When George Washington won his first battle against the Hessians on Christmas Day, he was fighting troops that a duke in Bavaria was lending to his cousin the British King in a war that started largely over as a protest against excessive colonial taxation.

At some point however there is an inherent limit to how many physical tokens (gold bars, etc) you can control and then there’s no more profit to be made from lending them out.

The last and final move was to just sell paper (and now mostly just electrons) for actual real things (“natural resources”) and human labor. And since every electron borrowed has to be repaid with something “extra”, the system must grow in perpetuity to survive. More and more “real” things need to be given to pay back electrons.

The motive of the IMF in lending money to Romania can be read in black and white. It isn’t hidden. It is to extract as many real resources (“natural” + “labor”) as possible in exchange for electrons. It’s not a mystery. It’s just never phrased this way.

I wish I could tell you I know when this cycle of infinite growth will collapse but I don’t know. It might be soon or it might not be for a long while. But I do know that the last thing I would want to do is live in a country where you can only find Brazilian and American chicken in the markets and Chinese toothpicks and millions of farmers are out of work and 10% of the population lives abroad primarily for economic reasons.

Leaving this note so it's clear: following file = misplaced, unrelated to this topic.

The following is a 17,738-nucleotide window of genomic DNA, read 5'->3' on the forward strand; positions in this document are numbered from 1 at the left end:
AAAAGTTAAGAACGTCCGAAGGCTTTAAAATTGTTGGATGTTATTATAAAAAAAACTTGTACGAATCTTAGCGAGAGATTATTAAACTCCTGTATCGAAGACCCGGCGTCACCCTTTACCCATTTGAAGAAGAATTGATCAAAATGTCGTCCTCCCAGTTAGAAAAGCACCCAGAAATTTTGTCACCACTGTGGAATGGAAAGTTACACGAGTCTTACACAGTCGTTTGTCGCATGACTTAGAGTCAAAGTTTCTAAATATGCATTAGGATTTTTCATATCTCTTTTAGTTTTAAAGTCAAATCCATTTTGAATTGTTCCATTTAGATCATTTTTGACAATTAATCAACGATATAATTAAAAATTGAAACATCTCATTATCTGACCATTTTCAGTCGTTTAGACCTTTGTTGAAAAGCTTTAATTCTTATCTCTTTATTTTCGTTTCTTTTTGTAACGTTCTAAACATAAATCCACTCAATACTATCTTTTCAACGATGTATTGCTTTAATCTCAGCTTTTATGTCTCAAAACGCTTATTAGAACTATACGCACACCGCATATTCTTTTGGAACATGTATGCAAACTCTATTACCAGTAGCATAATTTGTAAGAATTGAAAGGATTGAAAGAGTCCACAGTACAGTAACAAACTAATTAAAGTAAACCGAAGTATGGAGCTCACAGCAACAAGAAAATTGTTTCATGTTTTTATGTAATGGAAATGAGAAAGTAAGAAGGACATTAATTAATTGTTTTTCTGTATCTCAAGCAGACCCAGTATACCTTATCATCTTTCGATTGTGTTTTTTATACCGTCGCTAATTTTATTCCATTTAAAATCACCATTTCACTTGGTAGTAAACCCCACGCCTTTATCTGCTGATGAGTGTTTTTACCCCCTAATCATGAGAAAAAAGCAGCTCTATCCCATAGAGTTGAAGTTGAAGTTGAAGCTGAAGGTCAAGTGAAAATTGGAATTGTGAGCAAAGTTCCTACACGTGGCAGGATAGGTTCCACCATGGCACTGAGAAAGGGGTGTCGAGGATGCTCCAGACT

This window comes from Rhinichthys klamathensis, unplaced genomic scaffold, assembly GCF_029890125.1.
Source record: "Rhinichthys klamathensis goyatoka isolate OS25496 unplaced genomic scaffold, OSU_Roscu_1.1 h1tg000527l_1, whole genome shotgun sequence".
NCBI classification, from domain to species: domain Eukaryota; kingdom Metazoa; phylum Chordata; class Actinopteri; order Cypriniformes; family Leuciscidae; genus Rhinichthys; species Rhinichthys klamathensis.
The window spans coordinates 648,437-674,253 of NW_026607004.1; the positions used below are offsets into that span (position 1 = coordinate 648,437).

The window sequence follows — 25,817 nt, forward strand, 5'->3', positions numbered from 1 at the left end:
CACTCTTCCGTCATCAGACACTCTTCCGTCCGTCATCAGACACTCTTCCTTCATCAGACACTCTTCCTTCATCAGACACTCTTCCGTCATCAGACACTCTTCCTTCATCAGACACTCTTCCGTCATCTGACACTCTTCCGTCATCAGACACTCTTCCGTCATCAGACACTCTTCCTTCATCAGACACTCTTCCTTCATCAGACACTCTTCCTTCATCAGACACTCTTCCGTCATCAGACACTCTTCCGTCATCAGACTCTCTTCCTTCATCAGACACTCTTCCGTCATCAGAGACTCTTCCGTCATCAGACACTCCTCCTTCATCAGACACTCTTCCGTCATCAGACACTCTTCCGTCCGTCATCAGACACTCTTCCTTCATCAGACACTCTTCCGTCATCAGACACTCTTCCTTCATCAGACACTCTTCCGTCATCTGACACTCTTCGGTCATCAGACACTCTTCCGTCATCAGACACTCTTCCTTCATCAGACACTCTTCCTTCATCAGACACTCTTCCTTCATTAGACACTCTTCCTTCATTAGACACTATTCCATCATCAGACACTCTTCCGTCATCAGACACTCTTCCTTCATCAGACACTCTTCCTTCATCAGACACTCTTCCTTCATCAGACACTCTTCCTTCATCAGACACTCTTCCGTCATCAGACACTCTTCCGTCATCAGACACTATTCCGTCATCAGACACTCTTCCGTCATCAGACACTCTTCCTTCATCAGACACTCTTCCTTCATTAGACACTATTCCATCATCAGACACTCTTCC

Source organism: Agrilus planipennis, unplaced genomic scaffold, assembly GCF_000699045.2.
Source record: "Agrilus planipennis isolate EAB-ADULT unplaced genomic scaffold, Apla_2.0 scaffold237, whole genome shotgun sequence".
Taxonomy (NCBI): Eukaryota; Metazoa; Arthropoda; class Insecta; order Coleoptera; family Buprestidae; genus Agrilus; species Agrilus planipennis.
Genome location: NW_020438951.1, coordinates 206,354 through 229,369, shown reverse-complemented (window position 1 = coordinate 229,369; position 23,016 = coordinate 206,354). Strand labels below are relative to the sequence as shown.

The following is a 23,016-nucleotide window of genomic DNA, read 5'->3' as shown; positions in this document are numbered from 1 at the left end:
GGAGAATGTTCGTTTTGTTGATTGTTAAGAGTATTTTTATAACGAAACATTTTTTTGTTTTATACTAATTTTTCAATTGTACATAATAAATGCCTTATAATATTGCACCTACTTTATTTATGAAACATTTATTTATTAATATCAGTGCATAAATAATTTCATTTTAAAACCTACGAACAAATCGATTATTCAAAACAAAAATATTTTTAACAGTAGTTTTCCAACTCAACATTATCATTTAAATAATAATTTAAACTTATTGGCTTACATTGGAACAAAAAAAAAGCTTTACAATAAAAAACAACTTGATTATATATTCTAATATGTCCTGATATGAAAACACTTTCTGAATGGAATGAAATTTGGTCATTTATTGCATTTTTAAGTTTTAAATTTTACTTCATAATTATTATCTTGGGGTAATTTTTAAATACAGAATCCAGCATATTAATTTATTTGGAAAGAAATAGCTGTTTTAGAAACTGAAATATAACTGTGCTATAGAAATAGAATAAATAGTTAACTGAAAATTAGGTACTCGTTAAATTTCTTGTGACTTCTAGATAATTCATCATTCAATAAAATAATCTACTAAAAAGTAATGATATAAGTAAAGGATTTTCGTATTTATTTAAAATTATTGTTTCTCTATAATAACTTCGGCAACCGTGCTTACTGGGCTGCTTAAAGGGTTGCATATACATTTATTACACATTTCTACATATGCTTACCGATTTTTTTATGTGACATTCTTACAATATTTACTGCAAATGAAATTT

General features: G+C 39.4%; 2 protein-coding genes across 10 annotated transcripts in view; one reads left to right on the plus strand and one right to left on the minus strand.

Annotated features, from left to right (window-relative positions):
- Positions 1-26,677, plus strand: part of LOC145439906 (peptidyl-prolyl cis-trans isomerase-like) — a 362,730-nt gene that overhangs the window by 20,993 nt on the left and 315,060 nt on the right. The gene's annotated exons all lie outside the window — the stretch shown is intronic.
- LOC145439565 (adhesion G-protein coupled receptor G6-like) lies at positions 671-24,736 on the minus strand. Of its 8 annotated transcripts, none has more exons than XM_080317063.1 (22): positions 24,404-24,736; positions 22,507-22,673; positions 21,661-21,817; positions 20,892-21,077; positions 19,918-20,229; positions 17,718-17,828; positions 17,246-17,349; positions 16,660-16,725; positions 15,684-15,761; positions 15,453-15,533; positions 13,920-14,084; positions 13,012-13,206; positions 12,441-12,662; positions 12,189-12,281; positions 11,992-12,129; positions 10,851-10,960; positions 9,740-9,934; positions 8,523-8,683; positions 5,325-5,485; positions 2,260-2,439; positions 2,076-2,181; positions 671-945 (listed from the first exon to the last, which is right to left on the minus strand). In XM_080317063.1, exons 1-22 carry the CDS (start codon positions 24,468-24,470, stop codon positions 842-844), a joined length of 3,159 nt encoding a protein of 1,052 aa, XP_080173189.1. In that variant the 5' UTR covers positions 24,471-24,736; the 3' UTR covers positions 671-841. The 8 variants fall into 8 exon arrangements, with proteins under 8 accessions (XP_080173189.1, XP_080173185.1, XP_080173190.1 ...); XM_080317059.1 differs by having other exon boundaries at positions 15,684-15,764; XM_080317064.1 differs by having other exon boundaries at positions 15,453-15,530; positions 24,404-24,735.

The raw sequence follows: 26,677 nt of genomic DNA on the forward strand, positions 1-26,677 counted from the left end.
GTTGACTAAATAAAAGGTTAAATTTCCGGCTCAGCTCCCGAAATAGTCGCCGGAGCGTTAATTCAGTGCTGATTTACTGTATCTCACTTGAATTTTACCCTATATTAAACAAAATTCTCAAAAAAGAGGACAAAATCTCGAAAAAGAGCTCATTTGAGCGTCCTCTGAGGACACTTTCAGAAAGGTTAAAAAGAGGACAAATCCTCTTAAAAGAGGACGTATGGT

There was a reason Hitler took the personal time to direct the attack on Romania in 1940 – he knew damn well that this country was incredibly wealthy in terms of “natural resources”. Stalin and Kruschev knew it too. And Ceausescu starved 11 billion plus dollars worth of food out of this country and look how many people survived – incredible!

Almost all those things people consider “backwards” – rural roads, peasants doing their own thing, riding horses and wagons, making your own liquor, raising sheep and weaving wool – all of those are what’s going to insulate this country when the capitalism wave collapses.

At some point very soon the entire global debt will be greater than the net worth of the planet. What’s going to happen then?

The only reason this is allowed to go on is due to a consensual group delusion – that any one of us needs to convert our lives to pay back some electrons.

Although things look like rough sailing ahead for now, I’m betting my long money on the common sense and hardiness of the Romanian people.

28 Comments Add yours

  1. jos_cenzura says:

    Daniel, as much as I agree with your arguments in general, let me add that the informal economic sector in Romania is freer than in other countries (e.g., if you pay a bribe, you can make moonshine at home and sell it, whereas in a place like the US, you get arrested and cannot bribe your way out). Thus, while the Heritage Foundation statistics have a role, they do not tell the whole story. But I do agree that Romania, and the entire world, could use a lot more economic freedom. Unfortunately, with the education system worldwide getting poorer and poorer (and people feeling more and more entitled to spout BS without basic knowledge of subjects, or of logic itself), and with increased dependence on an all-powerful nanny state, I think that’s just fantasy…


  2. Lavinia says:

    I love your post and you are right, when the hole capitalist system will come crushing down, I’ll trust my grandmother’s pigs and chickens, like I used to do in the ’90.

    The problem with capitalism is that it realizes that it needs to exploit more in order to pay the debt so that’s why you get everything through banks, paper money will vanish and everybody will start working for points of something and then everybody will become more or less a slave to the system. I just hope that nobody will reach that far.


  3. Cosmin says:

    Ok, whatever..
    Being free to do something and being easy to do something are not quite the same.

    suntem in prima treime, deasupra unor tari precum cehia, polonia, grecia, italia..